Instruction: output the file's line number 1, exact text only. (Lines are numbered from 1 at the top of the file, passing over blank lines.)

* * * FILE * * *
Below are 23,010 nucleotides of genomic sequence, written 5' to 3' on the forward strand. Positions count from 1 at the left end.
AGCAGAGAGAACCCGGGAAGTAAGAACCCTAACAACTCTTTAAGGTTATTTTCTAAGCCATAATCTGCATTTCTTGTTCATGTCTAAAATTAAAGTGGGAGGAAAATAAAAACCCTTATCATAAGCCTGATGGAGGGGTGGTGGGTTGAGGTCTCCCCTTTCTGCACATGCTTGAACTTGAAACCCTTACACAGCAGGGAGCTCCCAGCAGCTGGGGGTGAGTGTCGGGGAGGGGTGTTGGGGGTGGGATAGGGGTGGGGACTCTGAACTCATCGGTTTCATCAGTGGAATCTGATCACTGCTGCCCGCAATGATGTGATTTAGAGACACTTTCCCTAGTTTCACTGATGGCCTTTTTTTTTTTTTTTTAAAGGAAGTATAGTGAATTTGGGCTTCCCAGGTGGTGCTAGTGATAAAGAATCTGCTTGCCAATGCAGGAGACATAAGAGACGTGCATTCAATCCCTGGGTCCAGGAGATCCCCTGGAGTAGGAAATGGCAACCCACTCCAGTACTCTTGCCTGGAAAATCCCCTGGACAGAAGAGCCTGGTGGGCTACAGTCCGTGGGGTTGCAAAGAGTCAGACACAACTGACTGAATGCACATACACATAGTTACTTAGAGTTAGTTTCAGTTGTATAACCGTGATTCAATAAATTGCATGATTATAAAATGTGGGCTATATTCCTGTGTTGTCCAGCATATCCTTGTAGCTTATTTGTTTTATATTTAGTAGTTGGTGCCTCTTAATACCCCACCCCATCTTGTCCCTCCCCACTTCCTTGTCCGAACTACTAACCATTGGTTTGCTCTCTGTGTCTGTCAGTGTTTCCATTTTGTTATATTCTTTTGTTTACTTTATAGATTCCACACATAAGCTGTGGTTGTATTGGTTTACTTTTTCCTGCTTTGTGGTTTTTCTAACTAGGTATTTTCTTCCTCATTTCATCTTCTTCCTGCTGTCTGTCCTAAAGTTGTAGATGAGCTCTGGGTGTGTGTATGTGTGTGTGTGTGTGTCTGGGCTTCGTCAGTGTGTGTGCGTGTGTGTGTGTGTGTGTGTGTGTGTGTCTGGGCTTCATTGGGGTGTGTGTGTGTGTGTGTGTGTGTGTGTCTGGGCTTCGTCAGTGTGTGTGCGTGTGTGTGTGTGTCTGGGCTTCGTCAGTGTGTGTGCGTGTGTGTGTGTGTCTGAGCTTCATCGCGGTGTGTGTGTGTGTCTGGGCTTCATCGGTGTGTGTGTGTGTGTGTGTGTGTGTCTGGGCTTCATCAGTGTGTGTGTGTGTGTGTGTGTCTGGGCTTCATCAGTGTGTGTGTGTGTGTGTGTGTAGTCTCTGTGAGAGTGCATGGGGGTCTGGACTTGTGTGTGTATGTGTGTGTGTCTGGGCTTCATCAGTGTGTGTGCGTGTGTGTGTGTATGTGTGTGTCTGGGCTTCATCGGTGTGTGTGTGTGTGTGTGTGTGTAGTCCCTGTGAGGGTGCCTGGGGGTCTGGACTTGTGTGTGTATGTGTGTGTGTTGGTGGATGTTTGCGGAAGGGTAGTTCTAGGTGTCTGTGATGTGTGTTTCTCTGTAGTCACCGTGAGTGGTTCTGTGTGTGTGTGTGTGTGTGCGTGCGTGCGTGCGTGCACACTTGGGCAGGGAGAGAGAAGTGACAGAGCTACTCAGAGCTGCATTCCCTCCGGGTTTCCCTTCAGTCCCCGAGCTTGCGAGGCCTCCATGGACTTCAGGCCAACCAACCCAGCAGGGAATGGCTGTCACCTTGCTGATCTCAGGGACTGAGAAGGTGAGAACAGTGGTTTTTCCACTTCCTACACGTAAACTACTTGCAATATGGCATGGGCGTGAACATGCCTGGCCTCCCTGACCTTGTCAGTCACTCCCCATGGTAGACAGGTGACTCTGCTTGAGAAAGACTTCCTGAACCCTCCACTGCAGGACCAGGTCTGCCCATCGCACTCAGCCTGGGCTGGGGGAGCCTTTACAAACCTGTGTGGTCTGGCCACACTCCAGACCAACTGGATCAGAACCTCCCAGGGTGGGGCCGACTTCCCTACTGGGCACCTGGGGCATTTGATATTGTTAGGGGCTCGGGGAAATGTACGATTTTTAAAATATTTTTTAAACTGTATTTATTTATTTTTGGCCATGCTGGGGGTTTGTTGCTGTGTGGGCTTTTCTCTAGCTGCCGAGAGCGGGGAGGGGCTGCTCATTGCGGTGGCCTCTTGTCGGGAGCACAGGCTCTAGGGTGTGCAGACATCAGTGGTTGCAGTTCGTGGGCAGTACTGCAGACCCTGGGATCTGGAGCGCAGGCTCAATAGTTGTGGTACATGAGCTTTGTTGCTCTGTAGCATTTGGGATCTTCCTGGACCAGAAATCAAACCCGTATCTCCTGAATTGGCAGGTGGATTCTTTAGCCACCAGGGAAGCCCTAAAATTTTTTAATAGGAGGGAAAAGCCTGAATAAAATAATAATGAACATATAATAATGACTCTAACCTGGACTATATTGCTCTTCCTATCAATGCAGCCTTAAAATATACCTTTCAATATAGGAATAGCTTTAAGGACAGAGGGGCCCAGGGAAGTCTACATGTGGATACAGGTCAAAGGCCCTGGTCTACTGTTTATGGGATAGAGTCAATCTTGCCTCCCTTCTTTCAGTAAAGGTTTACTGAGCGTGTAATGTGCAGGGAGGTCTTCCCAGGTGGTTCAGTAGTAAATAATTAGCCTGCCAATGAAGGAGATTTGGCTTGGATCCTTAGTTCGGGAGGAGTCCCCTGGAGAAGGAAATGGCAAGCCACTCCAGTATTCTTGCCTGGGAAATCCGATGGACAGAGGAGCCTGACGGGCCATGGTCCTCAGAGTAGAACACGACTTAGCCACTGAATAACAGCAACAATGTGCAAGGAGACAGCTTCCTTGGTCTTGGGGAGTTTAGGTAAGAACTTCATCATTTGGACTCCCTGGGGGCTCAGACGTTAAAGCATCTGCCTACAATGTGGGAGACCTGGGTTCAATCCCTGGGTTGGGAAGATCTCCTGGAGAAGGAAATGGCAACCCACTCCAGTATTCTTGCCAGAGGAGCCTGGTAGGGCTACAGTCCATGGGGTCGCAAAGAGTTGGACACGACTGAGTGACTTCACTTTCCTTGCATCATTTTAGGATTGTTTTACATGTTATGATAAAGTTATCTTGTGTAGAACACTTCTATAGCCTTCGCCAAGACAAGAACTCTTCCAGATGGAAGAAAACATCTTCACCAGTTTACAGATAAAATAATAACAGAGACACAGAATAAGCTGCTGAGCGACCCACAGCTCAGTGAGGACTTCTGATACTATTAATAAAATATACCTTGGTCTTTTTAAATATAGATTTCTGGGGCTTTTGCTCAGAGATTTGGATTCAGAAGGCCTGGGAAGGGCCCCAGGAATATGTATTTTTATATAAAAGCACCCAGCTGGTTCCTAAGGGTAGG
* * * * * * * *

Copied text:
Below are 23,010 nucleotides of genomic sequence, written 5' to 3' on the forward strand. Positions count from 1 at the left end.